Karl Radek (Sobelsohn), born in Lemberg, Austria-Hungary (now Lviv in Ukraine), a revolutionary active in Polish and German social democratic movements and later the international communist movement; after criticizing Stalin, arrested and tried in the Moscow Show Trials and later killed by an NKVD agent in 1937.
Are Russia’s Old Believers Set to Become a Political Player – Or Are They Being Played?
Staunton, VA, June 27, 2016 – For the first time since the Russian Orthodox Church split into the official and Old Believer trends over the reforms of Patriarch Nikon in the 17thcentury, representatives of “practically all” heads of the latter have met together in Moscow and decided to cooperate as far as relations with the Russian state and compatriots abroad are concerned.
The leaders of the Old Believers say, Pavel Korobov writes in Kommersant, that “it is time” for them to make their presence known and to create an organization which will allow them to “develop common answers on various questions that will be useful to society and the state”.
Whether that will put Russia’s roughly two million Old Believers and their leaders at risk of being used by the state as the Moscow Patriarchate has been remains an open question, but this shift in the position of the Old Believer leadership from standing in isolation to the state, to cooperating with it at home and abroad compels one to ask it, even though Korobov doesn’t.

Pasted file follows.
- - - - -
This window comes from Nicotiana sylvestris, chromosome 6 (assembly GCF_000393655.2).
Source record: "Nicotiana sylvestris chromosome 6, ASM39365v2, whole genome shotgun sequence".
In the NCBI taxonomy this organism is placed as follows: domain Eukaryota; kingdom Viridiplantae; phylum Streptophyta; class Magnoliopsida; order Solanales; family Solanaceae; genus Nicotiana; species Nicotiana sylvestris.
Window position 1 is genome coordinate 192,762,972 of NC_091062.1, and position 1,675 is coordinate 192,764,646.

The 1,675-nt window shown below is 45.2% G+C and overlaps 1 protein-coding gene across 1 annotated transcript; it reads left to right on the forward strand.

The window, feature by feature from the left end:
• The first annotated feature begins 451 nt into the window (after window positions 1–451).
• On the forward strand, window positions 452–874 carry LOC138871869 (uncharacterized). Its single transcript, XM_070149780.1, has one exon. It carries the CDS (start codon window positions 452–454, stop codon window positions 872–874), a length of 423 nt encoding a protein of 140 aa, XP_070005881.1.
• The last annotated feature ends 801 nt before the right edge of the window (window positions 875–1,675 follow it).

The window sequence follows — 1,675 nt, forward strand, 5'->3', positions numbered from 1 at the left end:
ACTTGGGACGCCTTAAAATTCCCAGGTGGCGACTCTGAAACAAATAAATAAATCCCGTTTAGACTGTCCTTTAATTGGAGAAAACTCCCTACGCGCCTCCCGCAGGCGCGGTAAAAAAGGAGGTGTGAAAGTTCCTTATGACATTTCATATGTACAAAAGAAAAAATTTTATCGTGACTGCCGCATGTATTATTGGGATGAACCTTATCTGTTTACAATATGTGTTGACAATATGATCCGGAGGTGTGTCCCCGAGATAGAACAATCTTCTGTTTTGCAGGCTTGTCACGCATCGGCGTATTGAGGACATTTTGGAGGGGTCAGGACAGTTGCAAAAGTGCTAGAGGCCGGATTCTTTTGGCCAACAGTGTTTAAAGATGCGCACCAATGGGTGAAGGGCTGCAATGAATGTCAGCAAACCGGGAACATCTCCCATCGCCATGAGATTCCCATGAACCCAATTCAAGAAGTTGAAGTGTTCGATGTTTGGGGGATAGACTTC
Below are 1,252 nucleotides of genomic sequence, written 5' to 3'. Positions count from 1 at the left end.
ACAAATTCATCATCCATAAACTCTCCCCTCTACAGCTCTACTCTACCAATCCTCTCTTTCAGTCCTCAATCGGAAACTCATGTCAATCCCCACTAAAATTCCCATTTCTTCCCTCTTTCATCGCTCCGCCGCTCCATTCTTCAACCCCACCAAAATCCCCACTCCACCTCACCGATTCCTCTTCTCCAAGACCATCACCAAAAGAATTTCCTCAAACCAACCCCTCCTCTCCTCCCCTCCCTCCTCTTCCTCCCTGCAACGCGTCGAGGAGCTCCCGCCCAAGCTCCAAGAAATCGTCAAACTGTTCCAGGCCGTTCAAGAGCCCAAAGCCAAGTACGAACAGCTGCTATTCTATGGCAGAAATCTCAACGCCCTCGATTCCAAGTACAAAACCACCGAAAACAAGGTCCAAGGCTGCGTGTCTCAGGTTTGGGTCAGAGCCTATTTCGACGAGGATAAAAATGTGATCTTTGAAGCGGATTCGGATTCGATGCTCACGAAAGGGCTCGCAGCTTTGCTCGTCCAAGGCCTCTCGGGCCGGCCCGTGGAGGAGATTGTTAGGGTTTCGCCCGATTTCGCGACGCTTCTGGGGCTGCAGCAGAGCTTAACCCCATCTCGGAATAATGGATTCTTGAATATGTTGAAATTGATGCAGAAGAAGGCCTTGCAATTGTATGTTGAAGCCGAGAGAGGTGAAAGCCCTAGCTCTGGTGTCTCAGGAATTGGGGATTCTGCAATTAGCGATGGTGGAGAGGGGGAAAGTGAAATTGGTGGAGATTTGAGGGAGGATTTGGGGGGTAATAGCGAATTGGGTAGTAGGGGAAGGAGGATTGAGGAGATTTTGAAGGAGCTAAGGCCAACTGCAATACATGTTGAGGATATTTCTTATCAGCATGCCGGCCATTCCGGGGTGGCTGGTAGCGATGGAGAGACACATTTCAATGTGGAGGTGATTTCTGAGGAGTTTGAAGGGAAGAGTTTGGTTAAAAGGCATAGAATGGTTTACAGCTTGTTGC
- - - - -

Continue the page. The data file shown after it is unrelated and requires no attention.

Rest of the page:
The Kommersant journalist reports that the representatives of the Old Believer churches assembled in Moscow not in a church but in the Moscow House of Nationalities, a government institution, for a conference entitled “The Old Believers, the State and Society in the Contemporary World.”
Metropolitan Kornilii told Korobov that “the conference is an historic event because for the first time in the entire history of the Old Believers, representatives of various trends of the old faith have come together to discuss the state of [their fellow believers] not only in Russia but in the entire world.”
“We are thus making the first steps in joint work,” the metropolitan of Moscow and All Rus said. “Together we must begin to defend the ideals of the old faith in a rapidly changing world.”
From 1650 to 1905, the Old Believers were officially considered schismatics. The official Russian Orthodox Church continued to view them that way until 1971 when a council of the Moscow Patriarchate lifted the denunciation that earlier Patriarchal leaders had passed on the Old Believers. Nonetheless, relations between the two trends have not been easy.
For example, even now, the Old Believers are not defined by either the Patriarchate or the Russian state as “a traditional religion” of Russia and are thus not represented on church-state councils. Whether this meeting will open the way to a change in that is far from clear but remains unlikely in the short term, given continuing Old Believer hostility to the Patriarchate.